I’ll begin this diatribe by directing you to a video of a four-year-old preacher who has become a YouTube sensation: watch here.
I have a keen interest in the subject of religious indoctrination. It’s a topic that haunts me almost continually – both in its manifestation in a four-year-old preacher, in the closed opinions of many of my students, in my relationship with my brother and sister, and in the never-ending reverberations of my childhood throughout all the rest of my life: the way that early indoctrination stunted my development and shaped an individual who in many respects is incomplete and unsatisfactory.
I want to share a poignant story.
During the years 2002-04, the woman to whom I was then married was teaching at Mercyhurst College in Erie, PA (I was holding forth at Drury College, over a thousand miles away). For living quarters she rented the upper floor of an old farmhouse on the edge of town, a welcome respite from Erie and Mercyhurst. The larger lower floor was occupied by a young family: Jim and Erin and their four children, aged eight, six, four and one.
Three of the children were boys; the four-year-old, little Abby, was the only girl. Jim was a student at the local optometry college. Erin was a stay-at-home mom who was homeschooling the kids. They were members of a Missionary Baptist church a few blocks away where they attended services three times each week: Sunday School and morning worship, Baptist Training Course and evening worship, and Wednesday night prayer meeting and choir practice. (During revival meetings, which occurred a couple of times annually, they attended every night.)
They were to all appearances the ideal 50s nuclear family, the family of myth and legend: smiling, clean-cut, freshly-scrubbed, polite, wholesome, devout. They drove an American car (a Chevy van).They grilled hot dogs several times a week. They were the kind of family that King George I was referring to when he famously declared that we need more families like the Waltons and fewer like the Simpsons.
On my visits to Erie to spend vacations with my wife, I often encountered the downstairs family. And I noticed a few cracks in their façade. Erin’s smile was just a little bit set and hard. The oldest boy was prone to wander about aimlessly, muttering to himself. The six-year-old boy had a noticeable cruel streak, especially apparent in his dealings with the family dog. And every night of my visit we would be awakened by the screams of a disconsolate child. The screaming would often last for hours. I asked my wife whether this was a frequent occurrence and she corroborated my impression: it happened every night of the world.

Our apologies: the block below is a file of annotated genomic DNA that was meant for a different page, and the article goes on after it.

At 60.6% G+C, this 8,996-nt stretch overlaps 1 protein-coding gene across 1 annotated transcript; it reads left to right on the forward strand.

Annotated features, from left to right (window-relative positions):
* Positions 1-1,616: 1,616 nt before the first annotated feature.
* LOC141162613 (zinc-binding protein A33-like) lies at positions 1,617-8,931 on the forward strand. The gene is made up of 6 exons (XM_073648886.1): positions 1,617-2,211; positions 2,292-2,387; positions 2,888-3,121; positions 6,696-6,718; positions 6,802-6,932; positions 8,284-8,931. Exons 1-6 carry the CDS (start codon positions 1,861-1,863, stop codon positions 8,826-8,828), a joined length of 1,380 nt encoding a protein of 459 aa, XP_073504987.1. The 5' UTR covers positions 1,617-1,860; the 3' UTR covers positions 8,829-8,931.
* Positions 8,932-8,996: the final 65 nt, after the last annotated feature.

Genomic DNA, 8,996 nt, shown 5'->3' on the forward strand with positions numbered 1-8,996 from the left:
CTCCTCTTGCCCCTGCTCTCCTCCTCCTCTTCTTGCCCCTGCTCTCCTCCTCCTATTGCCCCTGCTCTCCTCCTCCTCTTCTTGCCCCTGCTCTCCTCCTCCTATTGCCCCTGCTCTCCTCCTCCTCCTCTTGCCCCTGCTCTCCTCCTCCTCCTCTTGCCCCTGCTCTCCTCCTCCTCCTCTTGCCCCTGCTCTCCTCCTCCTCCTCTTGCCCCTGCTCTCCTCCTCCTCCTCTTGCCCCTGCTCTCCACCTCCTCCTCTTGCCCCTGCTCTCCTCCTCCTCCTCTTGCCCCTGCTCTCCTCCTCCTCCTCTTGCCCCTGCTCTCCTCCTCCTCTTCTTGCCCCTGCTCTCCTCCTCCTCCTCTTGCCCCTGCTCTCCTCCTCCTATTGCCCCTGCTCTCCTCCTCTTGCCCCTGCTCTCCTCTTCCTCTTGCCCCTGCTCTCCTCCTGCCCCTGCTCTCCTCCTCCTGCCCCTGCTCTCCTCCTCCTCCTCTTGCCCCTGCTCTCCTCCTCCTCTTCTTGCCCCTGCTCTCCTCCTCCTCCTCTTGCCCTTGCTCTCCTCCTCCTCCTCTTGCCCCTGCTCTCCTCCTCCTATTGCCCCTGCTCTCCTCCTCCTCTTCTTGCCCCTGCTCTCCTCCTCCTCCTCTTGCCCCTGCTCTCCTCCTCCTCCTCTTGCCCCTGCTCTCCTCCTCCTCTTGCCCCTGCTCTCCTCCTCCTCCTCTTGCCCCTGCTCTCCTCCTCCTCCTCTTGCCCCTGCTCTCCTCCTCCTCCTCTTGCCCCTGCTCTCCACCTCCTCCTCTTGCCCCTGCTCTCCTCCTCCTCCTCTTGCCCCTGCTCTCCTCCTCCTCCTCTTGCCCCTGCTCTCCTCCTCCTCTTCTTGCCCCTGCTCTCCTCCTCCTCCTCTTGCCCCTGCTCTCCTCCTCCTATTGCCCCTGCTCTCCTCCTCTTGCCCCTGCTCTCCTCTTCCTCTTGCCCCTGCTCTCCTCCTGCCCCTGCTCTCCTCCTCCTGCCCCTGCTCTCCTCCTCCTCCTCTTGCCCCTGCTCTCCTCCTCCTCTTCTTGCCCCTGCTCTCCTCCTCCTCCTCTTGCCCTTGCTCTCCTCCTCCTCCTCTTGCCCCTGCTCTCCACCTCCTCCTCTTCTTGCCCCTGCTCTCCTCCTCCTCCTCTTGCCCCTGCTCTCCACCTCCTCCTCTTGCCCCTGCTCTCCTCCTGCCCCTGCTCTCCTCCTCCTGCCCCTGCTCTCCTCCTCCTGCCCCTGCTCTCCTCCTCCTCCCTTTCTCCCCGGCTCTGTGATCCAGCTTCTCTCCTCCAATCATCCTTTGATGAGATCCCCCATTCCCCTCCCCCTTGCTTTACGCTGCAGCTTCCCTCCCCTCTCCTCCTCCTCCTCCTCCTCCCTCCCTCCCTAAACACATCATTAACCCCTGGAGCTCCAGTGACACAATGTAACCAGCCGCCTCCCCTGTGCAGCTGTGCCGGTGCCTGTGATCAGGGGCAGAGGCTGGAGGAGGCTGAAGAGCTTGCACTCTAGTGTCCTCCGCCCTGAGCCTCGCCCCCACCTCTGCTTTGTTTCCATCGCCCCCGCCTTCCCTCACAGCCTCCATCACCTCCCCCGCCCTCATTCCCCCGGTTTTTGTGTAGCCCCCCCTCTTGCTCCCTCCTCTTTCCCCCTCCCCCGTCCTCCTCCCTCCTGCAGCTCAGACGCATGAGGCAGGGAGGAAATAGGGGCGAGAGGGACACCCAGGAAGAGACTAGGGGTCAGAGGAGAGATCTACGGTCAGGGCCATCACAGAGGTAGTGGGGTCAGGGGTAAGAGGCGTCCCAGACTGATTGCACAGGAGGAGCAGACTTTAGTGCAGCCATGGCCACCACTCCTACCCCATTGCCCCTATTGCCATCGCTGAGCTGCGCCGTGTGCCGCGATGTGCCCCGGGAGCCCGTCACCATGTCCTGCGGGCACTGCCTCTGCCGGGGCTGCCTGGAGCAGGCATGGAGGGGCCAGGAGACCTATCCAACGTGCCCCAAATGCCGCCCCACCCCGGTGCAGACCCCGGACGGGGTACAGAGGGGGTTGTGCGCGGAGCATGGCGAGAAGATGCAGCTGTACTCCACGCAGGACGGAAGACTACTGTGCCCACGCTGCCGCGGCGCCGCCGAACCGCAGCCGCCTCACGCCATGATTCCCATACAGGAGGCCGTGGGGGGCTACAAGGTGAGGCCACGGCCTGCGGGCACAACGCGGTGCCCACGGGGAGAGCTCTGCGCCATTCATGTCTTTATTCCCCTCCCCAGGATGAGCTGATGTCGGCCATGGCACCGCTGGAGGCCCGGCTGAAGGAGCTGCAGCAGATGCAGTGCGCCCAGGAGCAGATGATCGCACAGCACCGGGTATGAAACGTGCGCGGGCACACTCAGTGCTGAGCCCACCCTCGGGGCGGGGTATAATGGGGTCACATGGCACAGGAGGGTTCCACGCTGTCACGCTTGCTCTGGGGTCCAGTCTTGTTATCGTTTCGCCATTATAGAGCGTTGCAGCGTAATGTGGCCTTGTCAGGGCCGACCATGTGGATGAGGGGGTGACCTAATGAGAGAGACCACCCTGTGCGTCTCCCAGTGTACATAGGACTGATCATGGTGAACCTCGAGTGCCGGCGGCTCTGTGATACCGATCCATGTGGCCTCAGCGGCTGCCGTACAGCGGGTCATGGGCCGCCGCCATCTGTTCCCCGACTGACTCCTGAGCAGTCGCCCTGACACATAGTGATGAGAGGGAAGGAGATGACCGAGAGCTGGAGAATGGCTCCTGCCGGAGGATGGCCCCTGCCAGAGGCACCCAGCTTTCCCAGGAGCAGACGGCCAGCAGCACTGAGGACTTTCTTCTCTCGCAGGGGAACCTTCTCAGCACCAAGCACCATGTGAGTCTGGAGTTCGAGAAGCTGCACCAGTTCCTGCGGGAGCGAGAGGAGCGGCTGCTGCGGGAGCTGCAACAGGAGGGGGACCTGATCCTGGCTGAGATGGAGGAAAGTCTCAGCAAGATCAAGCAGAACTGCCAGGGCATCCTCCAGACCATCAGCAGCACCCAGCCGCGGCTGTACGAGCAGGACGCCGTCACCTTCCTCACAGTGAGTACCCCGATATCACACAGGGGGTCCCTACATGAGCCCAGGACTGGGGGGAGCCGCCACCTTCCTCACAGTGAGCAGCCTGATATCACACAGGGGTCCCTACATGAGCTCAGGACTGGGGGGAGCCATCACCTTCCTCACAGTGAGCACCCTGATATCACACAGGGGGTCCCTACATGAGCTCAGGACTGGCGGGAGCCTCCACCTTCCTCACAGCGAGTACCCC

We assumed that it was the baby boy: there are, after all, colicky babies whose discomfort seems to have little to do with their circumstances. But when we asked Erin about it we learned that the screaming was that of little Abby, who was awakened every night by horrible nightmares. Neither Jim nor Erin could imagine why she was having them.
There is much about sleeping and dreaming that remains a mystery. There is a big picture, however, that has gradually been emerging ever since the founding of psychology as a field of scientific inquiry in the 19th century: our dreaming has something to do with the processing of our waking experience. Naturally I began to wonder about little Abby’s case: what was it in her waking experience that was giving her chronic nightmares? Her parents were not child-beaters. The kids encountered no harassment at school, as they were homeschooled. There was nothing threatening about the environment in which they were being raised except for one thing:
Every Sunday morning, Sunday evening and Wednesday night of the calendar, that little girl was being taught a worldview that is as horrible as any that can be imagined: that the world is a battlefield on which God and Satan are waging perpetual war (and this worldview was of course reinforced daily in the kids’ homeschool curriculum). Ever since the fall of man, Satan has been the de facto ruler of this world and most of the humans now living – and who have ever lived – are under his sway (or as Jesus is reputed to have said to the Pharisees, children of the devil).